When political parties collect campaign data on their potential voters, it can provide forensic clarity of detail for politicians on how to influence the vote. But for voters, it draws a new curtain obscuring their view of how politics is influenced.
The fact that political campaign methods are in the midst of a digital revolution is not news. It’s glaringly apparent that “old” media no longer has the reach to voters it once commanded. But new access by parties to new forms of political influence demand scrutiny and regulation if they are to fit with our principles of democratic process.
Most voters are unaware of the exemptions from the Privacy Act for political parties and related entities, and the hole in the reporting of how parties pay for such software. The links between the designers of the software and other political entities based in the US are also of concern.
The acquisition this month of i360 software by the Liberal Party (The Age, 16/9) follows on from its use to help win the South Australian election. The Victorian Liberals are also using it.
What does i360 collect? Here is what i360 says about itself: “i360’s comprehensive data is a unique combination of hard data points and predictive modelling. Our dataset incorporates extensive political identification, coalition and membership information collected by way of in-person, phone and online surveys, as well as through partner relationships in addition to lifestyle and consumer data collected from multiple top-tier providers. Our data is further enhanced by our suite of predictive models, filling in gaps and helping us build the most complete profile for every individual possible.”
The phrase “partner relationships in addition to lifestyle and consumer data collected from multiple top-tier providers” refers to data brought in from unnamed other data-miners, who may be social media services like Facebook or commercial entities like credit card providers or customer loyalty programs.
According to the Age report, the i360 program can merge information with the Liberals’ existing campaign database, “Feedback”, providing instant access to masses of historical information about voters.
None of this is subject to the Privacy Act since political parties are exempt.
It has been reported that “the party pays a monthly service fee of around $20,000” to use the i360 software. This appears to be the cost to the SA branch alone.
The second program, “Feedback”, with which the i360 program merges information, is wholly owned by the Liberal Party through a company called Parakeelia, and as at August 30, 2016, had three Liberal Party directors. Parakeelia’s sole purpose is to develop, run and maintain Feedback.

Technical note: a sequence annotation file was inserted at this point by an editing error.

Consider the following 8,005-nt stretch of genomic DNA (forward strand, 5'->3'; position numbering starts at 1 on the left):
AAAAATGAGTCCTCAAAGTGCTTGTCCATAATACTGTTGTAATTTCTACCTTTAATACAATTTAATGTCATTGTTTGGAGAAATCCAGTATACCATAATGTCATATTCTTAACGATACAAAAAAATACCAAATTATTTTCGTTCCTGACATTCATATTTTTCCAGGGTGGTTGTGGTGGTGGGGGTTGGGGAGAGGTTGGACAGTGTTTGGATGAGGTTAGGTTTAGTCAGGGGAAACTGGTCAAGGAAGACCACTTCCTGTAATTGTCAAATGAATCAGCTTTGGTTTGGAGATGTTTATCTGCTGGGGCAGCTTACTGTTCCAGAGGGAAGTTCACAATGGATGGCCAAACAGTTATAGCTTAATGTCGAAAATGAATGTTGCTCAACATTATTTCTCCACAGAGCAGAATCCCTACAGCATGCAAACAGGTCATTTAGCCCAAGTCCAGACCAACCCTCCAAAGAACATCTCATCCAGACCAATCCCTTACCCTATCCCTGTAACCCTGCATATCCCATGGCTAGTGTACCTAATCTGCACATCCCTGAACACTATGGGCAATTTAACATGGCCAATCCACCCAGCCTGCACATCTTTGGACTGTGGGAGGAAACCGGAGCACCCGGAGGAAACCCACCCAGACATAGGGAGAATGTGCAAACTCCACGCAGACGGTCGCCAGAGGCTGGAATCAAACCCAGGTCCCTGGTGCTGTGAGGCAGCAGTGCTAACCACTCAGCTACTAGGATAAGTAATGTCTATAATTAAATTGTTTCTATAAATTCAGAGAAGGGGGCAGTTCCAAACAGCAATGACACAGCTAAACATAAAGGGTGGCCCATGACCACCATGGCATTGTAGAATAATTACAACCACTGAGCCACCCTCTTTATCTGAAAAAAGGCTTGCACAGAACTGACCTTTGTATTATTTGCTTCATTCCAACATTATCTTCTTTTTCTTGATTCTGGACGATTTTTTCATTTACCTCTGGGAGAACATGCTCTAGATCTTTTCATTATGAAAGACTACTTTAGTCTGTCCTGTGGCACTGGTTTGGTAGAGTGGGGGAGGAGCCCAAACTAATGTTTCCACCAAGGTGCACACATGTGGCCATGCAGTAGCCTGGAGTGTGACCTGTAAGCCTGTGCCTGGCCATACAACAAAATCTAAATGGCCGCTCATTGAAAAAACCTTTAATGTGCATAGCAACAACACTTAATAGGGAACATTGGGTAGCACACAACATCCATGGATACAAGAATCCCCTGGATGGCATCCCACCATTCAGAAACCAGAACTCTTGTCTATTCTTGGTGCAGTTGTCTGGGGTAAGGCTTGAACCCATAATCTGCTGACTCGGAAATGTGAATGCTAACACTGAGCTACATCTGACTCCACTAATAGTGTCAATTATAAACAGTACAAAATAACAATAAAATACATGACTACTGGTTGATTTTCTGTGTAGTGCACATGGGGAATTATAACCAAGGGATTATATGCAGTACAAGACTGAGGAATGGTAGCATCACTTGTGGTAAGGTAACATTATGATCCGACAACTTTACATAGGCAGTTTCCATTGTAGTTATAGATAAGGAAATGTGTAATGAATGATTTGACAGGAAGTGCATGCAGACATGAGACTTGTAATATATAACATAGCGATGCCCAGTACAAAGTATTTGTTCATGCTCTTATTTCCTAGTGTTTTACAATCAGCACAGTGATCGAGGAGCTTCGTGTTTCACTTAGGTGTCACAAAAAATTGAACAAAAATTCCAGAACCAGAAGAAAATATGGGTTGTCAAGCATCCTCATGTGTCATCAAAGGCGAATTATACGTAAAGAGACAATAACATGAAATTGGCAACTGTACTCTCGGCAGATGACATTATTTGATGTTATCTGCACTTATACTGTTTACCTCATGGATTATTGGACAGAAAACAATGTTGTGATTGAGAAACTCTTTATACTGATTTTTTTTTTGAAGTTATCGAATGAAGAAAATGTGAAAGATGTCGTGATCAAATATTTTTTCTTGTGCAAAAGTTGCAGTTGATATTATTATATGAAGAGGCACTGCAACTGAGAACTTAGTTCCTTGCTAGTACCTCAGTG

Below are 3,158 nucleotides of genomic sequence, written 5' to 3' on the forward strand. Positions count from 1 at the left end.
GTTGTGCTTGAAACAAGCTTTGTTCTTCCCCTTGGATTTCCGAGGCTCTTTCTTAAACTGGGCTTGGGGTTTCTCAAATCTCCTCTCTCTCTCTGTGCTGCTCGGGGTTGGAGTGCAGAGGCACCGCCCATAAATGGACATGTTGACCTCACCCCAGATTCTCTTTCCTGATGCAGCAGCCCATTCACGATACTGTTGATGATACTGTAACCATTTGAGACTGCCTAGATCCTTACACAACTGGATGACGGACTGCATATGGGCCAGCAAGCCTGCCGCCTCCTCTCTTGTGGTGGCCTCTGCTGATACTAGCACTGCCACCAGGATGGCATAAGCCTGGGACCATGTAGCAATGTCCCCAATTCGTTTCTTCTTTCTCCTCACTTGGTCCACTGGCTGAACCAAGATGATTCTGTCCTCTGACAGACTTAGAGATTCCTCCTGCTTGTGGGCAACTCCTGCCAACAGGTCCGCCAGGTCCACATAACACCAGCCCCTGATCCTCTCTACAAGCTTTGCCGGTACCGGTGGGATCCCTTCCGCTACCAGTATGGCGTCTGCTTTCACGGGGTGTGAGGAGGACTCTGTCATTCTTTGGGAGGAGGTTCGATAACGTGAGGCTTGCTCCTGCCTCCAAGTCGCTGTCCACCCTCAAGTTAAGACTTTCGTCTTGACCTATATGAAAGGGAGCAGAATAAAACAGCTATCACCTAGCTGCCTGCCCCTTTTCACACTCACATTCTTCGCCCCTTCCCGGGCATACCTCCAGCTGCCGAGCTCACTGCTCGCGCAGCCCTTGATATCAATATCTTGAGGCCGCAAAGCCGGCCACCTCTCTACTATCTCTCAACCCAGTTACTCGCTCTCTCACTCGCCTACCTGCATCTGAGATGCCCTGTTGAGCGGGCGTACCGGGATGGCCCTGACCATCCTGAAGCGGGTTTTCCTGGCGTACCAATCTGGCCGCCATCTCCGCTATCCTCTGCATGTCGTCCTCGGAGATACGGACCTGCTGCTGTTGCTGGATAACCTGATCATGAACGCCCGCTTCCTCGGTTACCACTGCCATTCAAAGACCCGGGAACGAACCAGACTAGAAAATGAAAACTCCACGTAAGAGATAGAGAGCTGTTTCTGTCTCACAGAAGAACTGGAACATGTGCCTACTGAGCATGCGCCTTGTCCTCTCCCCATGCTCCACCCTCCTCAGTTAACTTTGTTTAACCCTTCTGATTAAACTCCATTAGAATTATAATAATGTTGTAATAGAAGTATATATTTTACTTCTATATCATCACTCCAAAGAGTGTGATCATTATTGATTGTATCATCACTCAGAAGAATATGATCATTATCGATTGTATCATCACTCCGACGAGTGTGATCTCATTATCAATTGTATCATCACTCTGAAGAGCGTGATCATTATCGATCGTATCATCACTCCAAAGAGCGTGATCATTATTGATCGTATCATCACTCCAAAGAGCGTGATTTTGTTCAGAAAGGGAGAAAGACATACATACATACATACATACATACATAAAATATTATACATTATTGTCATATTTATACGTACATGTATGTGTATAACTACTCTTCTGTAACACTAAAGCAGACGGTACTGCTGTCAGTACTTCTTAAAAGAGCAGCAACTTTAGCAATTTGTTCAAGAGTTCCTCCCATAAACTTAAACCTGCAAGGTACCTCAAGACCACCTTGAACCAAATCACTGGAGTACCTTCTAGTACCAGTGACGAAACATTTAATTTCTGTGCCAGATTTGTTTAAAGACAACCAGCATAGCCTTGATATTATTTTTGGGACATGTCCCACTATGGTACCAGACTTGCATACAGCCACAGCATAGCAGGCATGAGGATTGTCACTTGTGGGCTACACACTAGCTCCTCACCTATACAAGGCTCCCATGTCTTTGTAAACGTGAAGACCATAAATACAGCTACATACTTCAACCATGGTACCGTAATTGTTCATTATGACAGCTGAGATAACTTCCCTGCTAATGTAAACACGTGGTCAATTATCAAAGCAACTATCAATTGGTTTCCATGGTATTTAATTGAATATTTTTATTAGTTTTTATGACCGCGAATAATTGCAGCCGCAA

Feedback also cost at the time, $2500 for each parliamentarian or candidate to use. This payment itself caused a flurry of interest in 2016 when it was first reported, because it was rumoured that this money was being paid from candidates’ electoral allowances, and thus from taxpayer funds.
This claim, made by Labor’s Brendan O’Connor, was subsequently investigated by the Auditor-General and found not to be in breach of either the Commonwealth Electoral Act or the parliamentary entitlement obligations.
But the Auditor-General’s response in September 2016 commented, “While the Australian Electoral Commission advised that it is often problematic to determine whether payments are donations or payments for services received, the reporting entity must classify receipts above the threshold as ‘donations’ or ‘other’.”
Further, the Auditor-General points out that, “As most of Parakeelia’s income falls below the disclosure threshold, payments from individual members of Parliament are not declared.”
Clearly $2500 per user could slip under the bar very easily; $20,000 for the use of i360 can similarly be broken up and spread around individual electoral office costs.
However, since January this year these steps are no longer necessary. A new Parliamentary Business Resources Framework was introduced which made several changes to non-travel-related work expenses, exempting “virtual town hall meetings, interactive voice response phone surveys, short messaging service (SMS) broadcasting and survey services, and information and communications technology and services” from reporting requirements, all of which fit the bill for political campaigning using i360 at taxpayers’ expense very neatly.
It remains murkily obscure as to who now pays for Feedback and i360.
A more sinister issue is the genealogy of i360. Much of its development was funded by the Koch brothers. The US online magazine Politico reported in 2014, “The least-known vehicle for the Kochs is a for-profit company known as i360, started by a former adviser to John McCain’s presidential campaign after McCain lost to Barack Obama in 2008. Subsequently, it merged with a Koch-funded data non-profit. The Koch-affiliated Freedom Partners, formed in late 2011, eventually became an investor.”
It is unclear what relationship there is between i360 and Palantir, Peter Thiel’s secretive data juggernaut that serves the US military and policing. However, both Thiel, who owns PayPal, and the Koch brothers were active campaigners for Donald Trump, Thiel being one of the initial members of Trump’s administration.
We have no way of knowing what back doors there are between i360 and Palantir or if indeed there are any. This is outside our jurisdiction or capacity to check.
The use by political parties of data collection software is an almost completely unguarded corner of our democracy, and in desperate need of some fences around both political data use and party expenditure on data analytics.
Dr Julia Thornton is a member of the Accountability Round Table with a special interest in digital accountability of governments and parliaments.